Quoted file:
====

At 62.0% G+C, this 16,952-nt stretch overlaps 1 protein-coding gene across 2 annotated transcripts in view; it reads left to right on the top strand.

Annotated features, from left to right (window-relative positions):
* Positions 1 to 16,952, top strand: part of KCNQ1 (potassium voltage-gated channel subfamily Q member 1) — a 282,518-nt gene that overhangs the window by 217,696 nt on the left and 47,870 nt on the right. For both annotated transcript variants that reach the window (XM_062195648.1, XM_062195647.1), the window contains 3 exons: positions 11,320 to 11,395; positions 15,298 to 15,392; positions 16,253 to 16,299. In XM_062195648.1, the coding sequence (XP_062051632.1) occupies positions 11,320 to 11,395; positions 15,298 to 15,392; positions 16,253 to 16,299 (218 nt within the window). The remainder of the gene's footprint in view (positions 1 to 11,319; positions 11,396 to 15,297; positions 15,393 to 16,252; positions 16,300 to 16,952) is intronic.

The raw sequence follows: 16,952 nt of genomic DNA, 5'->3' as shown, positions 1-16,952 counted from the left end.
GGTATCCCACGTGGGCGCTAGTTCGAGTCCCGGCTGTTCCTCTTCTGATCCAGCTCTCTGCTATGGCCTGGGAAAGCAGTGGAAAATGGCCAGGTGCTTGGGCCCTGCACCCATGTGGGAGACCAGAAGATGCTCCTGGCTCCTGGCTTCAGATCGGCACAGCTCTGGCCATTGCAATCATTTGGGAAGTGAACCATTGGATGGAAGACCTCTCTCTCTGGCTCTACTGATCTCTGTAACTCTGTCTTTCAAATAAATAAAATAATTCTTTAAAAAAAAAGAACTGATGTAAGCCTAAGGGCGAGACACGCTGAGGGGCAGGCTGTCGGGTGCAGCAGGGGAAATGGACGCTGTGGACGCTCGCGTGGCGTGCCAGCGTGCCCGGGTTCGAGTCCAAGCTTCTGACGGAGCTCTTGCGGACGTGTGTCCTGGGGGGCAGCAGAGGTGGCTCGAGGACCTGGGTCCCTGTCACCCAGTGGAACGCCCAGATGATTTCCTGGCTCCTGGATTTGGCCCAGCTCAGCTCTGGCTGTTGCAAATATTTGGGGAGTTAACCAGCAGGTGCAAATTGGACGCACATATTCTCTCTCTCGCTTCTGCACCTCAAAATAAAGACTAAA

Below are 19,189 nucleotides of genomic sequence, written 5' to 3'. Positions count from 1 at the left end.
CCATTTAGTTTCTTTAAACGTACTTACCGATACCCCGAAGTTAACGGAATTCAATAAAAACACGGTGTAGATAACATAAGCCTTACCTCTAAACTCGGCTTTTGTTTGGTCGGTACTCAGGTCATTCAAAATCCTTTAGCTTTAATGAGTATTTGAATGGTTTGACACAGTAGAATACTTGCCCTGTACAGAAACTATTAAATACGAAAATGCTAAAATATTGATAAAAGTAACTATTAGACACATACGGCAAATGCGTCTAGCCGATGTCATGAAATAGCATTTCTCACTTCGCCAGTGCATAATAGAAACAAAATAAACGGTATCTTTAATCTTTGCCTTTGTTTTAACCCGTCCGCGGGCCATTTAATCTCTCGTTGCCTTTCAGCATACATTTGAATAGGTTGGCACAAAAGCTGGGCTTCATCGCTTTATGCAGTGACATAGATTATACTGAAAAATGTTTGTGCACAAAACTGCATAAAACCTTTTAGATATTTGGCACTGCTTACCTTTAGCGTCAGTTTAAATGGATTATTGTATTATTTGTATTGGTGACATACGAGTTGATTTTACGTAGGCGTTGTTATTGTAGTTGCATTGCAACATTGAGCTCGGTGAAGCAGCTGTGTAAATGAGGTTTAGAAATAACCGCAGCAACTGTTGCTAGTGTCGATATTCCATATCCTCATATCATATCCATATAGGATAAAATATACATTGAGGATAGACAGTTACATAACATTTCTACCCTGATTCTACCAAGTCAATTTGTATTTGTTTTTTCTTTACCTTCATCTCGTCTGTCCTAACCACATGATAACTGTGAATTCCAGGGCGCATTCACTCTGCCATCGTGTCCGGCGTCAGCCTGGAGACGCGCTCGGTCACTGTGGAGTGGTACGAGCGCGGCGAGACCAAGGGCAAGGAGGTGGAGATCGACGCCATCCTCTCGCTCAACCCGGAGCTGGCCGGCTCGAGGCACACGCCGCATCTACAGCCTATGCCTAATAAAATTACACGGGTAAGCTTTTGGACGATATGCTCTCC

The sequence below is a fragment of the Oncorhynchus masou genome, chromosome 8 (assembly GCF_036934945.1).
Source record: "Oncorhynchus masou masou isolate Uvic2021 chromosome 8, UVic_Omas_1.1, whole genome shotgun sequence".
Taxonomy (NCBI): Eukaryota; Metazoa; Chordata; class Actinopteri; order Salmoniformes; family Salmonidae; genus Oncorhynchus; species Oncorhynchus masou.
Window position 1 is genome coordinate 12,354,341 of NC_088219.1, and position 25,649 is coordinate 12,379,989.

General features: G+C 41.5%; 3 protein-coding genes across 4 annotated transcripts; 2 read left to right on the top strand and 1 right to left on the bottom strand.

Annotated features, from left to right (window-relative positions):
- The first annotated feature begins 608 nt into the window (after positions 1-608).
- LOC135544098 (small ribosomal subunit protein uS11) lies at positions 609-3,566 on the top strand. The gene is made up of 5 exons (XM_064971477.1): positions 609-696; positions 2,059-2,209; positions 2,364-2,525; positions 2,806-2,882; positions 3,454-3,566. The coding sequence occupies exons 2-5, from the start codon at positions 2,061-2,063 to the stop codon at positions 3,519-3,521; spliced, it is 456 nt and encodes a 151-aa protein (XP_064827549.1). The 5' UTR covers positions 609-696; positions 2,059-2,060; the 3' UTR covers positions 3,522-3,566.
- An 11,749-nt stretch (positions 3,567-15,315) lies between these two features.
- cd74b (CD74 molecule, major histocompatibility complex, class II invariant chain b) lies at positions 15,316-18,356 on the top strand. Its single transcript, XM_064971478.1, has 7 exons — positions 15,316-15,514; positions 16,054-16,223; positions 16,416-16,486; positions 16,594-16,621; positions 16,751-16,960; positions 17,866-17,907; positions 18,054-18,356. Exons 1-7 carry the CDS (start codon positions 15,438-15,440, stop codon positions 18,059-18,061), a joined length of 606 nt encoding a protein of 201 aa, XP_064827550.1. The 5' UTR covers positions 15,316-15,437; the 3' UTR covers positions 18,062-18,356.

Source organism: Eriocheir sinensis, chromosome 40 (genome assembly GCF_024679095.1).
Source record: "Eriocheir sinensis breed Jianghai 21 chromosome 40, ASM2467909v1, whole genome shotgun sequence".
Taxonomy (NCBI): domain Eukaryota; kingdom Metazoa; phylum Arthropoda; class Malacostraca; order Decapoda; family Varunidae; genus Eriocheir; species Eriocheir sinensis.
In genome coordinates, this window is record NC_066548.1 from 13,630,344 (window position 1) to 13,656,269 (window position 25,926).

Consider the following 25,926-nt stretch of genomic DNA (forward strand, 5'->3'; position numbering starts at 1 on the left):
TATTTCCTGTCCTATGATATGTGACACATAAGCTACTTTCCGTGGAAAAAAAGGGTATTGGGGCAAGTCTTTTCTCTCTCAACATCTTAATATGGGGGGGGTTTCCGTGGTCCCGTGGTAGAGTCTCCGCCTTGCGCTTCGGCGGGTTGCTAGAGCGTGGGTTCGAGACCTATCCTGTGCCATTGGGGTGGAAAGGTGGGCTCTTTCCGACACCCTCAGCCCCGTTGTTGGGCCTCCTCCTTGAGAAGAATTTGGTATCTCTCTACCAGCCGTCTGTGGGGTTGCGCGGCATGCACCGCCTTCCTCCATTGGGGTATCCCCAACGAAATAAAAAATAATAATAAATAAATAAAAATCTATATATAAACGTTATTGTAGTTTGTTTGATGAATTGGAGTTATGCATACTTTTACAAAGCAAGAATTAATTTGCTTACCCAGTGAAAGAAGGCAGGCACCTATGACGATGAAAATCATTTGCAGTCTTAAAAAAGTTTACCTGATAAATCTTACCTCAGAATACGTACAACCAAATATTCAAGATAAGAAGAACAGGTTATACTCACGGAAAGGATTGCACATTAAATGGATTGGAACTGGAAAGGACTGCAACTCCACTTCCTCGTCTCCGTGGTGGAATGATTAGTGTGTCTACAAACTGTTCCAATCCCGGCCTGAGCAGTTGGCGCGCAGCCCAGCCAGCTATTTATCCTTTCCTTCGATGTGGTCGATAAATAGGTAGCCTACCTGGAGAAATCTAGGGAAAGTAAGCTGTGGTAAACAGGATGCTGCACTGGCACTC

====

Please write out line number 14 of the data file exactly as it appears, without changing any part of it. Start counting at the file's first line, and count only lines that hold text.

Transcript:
- The first annotated feature begins 608 nt into the window (after positions 1-608).